The science isn’t settled

There’s a good post on RealClimate about the nature of certainty and uncertainty in science.  The hook for the post is a Wall Street Journal Op-Ed headlined “The Climate Science Isn’t Settled.”  The point of the post is to explain why this phrase is almost always a misleading rhetorical trick:

The phrase "the science is settled" is associated almost 100% with contrarian comments on climate and is usually a paraphrase of what 'some scientists' are supposed to have said. The reality is that it depends very much on what you are talking about and I have never heard any scientist say this in any general context – at a recent meeting I was at, someone claimed that this had been said by the participants and he was roundly shouted down by the assembled experts.

The reason why no scientist has said this is because they know full well that knowledge about science is not binary – science isn't either settled or not settled. This is a false and misleading dichotomy. Instead, we know things with varying degrees of confidence – for instance, conservation of energy is pretty well accepted, as is the theory of gravity (despite continuing interest in what happens at very small scales or very high energies) , while the exact nature of dark matter is still unclear. The forced binary distinction implicit in the phrase is designed to misleadingly relegate anything about which there is still uncertainty to the category of completely unknown. i.e. that since we don't know everything, we know nothing.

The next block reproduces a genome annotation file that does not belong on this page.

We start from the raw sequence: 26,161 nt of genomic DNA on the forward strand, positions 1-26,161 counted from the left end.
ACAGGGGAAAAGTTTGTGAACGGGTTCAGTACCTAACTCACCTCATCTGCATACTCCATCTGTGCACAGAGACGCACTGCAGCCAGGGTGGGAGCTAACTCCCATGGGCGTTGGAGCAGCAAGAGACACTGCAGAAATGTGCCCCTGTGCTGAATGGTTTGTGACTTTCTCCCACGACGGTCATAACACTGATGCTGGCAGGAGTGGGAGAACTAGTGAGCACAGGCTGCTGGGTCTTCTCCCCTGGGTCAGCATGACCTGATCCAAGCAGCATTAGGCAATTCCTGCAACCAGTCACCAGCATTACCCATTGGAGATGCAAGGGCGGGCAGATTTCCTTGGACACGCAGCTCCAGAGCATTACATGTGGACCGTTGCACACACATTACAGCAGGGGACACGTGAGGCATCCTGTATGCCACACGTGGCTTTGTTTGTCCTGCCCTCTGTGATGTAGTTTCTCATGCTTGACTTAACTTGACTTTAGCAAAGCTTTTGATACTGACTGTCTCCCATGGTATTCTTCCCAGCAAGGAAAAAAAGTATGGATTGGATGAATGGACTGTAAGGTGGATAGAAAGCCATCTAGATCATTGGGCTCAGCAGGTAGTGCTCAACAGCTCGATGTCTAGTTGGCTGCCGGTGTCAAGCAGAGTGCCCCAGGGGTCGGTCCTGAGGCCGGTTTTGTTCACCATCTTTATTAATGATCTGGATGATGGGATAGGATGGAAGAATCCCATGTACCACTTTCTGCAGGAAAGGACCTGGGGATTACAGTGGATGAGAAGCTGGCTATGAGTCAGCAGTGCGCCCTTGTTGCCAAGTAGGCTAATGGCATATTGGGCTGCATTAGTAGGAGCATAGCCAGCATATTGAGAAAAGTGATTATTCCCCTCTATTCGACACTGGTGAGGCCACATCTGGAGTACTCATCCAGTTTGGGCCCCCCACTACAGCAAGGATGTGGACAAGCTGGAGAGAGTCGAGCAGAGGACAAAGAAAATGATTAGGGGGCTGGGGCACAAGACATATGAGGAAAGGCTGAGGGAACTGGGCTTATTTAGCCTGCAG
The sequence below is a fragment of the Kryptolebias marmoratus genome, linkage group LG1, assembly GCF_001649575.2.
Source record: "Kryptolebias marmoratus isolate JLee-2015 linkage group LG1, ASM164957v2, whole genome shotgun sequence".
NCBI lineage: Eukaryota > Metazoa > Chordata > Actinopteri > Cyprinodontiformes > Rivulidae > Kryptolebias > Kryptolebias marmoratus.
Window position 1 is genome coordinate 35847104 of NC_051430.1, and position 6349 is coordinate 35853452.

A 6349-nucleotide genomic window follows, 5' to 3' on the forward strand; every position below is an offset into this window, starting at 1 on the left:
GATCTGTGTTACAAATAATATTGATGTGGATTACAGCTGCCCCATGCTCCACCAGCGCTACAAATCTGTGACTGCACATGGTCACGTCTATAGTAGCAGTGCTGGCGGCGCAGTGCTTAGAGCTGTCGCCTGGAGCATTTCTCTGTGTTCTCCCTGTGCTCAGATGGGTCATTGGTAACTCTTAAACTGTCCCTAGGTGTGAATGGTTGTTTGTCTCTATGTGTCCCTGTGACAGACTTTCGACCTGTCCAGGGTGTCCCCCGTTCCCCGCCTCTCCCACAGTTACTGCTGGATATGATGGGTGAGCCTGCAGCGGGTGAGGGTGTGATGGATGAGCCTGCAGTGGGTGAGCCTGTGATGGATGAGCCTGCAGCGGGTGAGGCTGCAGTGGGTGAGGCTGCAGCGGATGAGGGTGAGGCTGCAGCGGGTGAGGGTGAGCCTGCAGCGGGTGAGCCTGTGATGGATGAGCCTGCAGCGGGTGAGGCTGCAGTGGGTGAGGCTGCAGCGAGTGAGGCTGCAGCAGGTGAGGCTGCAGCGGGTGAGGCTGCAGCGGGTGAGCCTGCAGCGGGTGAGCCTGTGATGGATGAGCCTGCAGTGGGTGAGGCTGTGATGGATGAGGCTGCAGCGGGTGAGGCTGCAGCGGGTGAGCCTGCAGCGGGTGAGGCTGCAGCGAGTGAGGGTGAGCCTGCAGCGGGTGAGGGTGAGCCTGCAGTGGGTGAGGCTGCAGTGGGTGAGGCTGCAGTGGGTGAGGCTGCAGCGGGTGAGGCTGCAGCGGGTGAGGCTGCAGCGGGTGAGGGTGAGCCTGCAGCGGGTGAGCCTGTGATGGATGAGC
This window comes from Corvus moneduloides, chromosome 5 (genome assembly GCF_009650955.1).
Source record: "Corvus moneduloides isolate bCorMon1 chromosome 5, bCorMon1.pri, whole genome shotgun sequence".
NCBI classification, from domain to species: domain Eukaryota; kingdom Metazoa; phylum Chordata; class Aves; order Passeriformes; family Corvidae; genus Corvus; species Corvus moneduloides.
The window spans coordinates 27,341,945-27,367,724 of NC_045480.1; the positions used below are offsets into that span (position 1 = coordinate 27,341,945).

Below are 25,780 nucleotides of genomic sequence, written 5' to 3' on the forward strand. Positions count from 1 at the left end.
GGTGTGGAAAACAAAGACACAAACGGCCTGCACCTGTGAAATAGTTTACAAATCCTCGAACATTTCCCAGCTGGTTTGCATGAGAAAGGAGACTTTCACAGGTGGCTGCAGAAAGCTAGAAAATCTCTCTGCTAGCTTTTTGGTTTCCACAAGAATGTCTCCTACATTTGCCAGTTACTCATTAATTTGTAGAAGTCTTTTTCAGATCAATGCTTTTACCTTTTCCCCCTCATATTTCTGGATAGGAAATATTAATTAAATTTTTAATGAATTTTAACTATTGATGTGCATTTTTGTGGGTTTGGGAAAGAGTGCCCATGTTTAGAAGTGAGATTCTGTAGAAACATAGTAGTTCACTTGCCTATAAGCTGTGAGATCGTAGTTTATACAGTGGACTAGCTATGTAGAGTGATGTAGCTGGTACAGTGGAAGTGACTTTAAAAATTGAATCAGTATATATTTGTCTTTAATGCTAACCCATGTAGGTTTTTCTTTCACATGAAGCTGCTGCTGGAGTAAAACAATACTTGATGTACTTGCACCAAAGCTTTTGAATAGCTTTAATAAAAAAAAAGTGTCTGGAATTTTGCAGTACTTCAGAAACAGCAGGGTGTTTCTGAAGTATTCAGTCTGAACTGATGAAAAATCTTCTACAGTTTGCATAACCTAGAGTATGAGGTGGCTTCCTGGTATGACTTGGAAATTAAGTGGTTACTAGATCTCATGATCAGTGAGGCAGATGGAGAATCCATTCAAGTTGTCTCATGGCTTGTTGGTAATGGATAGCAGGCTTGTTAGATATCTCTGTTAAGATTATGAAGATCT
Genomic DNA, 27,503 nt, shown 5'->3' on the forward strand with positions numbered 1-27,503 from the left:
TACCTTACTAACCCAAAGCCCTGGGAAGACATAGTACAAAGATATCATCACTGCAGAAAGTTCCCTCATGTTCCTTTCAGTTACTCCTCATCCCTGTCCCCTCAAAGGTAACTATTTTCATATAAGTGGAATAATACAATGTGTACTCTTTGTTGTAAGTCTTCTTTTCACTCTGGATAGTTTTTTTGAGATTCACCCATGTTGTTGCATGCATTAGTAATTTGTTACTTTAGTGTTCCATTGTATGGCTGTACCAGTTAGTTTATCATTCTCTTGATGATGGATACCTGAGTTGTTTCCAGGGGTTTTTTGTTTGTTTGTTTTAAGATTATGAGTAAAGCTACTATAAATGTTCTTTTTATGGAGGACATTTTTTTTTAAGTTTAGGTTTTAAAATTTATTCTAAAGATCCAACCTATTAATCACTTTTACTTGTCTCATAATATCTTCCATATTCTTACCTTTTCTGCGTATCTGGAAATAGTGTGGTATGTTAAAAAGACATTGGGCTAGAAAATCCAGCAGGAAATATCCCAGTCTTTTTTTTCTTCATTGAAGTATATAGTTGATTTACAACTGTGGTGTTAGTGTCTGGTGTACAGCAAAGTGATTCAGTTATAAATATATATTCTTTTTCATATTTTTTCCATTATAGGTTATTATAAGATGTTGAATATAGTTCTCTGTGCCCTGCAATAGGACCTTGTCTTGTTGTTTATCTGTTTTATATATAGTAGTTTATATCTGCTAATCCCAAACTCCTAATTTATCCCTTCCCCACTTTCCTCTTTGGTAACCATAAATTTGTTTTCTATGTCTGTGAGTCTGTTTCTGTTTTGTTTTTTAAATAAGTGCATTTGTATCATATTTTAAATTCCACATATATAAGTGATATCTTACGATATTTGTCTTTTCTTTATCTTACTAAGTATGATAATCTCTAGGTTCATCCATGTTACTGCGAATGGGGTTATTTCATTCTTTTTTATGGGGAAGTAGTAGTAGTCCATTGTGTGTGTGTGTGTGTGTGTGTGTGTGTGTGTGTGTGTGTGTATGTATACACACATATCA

Although the author is (naturally) most interested in talking about climate science, the post is really about the nature of science in general, and a lot of what it says applies more broadly.  In particular, creationists and relativity-denialists (who, astonishingly, still exist) talk in very similar ways to those described here.

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Ted Bunn

I am an associate professor of physics at the University of Richmond. In addition to teaching a variety of undergraduate physics courses, I work on a variety of research projects in cosmology, the study of the origin, structure, and evolution of the Universe. University of Richmond undergraduates are involved in all aspects of this research. If you want to know more about my research, ask me!